Should I Change My Adoptive Child’s Name?


your child's nameA question I get asked by many of the families I work with adopting from Bulgaria is, “Should I change my child’s name?”  The answer is a truly personal choice.  When I share the names of my children, I am frequently asked why I changed my children’s name when we adopted them, as it is obvious they are not Ukrainian names. I struggled with this choice at first, until I spoke with a missionary that I met on my first adoption. She mentioned that in our faith, whenever a person was given a new life, they also received a new name. I liked this analogy and proceeded with the name I had chosen, however my children’s Ukrainian names are part of their middle names – which right now they hate, but I feel someday they may appreciate.

For my family, our decision was because we had unintentionally started a name trend and wanted the children that were coming into our family to not be immediately identified as different by names that didn’t fit the pattern.  I spent much time contemplating and choosing my children’s names and I explained that to them when we were there for the adoption. I also gave them the option of going by their Ukrainian names if they wanted. They chose not to use their Ukrainian names as they wanted to embrace their new life in the United States.

I do suggest that families that want to change their child’s name be prepared! A funny story I would like to share is about the adoption trip of my two daughters. When asked if they wanted an American name or to be called their Ukrainian names, one of my daughters asked if they could be named “Jordan” (after my oldest daughter, whom she adored), when I said no, she then asked if she could be “Pollyanna”. To save her years of potential teasing, I said no and shared the meaning behind her name I had chosen and she agreed it was a good name for her. Her younger sister then asked to have her sister’s old name!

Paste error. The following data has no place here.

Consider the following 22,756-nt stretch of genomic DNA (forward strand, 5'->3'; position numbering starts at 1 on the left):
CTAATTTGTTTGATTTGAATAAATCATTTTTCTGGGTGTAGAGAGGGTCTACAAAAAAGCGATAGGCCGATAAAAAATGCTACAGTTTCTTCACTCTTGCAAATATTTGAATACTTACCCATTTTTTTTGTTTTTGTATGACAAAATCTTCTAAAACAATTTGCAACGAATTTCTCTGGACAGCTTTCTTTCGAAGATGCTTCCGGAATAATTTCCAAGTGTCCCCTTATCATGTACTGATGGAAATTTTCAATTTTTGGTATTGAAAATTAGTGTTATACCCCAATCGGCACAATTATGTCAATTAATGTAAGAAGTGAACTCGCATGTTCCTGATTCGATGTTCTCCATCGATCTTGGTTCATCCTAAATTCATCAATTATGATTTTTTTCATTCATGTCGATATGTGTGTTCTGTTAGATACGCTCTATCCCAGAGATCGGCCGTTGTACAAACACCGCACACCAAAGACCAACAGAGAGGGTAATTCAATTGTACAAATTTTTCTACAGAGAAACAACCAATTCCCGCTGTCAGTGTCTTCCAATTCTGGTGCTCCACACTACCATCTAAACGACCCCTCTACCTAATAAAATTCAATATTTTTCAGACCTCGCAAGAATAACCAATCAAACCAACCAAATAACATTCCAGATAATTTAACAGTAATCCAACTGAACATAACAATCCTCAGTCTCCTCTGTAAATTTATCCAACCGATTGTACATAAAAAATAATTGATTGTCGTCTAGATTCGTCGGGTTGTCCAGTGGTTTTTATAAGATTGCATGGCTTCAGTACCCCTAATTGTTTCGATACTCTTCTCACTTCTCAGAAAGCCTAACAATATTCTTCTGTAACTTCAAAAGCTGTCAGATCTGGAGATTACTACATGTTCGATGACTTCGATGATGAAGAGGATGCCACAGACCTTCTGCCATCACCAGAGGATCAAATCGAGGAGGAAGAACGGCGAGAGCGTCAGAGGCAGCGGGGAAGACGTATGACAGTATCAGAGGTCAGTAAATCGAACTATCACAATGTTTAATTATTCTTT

Funny stories aside, not everyone wants to change their child’s name. Some families want to honor their child’s culture by keeping it, or may have personal ties to the country, such as heritage or family ties. Others feel that the children’s identity is tied in to their name and do not want to take that away from their child. Then there are those names that do not translate well in to American culture and families fear that their children will be ridiculed or the names may not be easily pronounced. As I stated earlier, this decision is a very personal decision that each family should reflect upon and decide what is right for their child and their family. There is no a right or wrong answer.

Lydia Tarr works as the International Program Director for MLJ Adoptions’ programs in Bulgaria and Ukraine. She is the adoptive mother of four children from Ukraine and was recognized as a 2013 Angel in Adoption by the Congressional Coalition on Adoption Institute’s (CCAI) Angels in Adoption Program.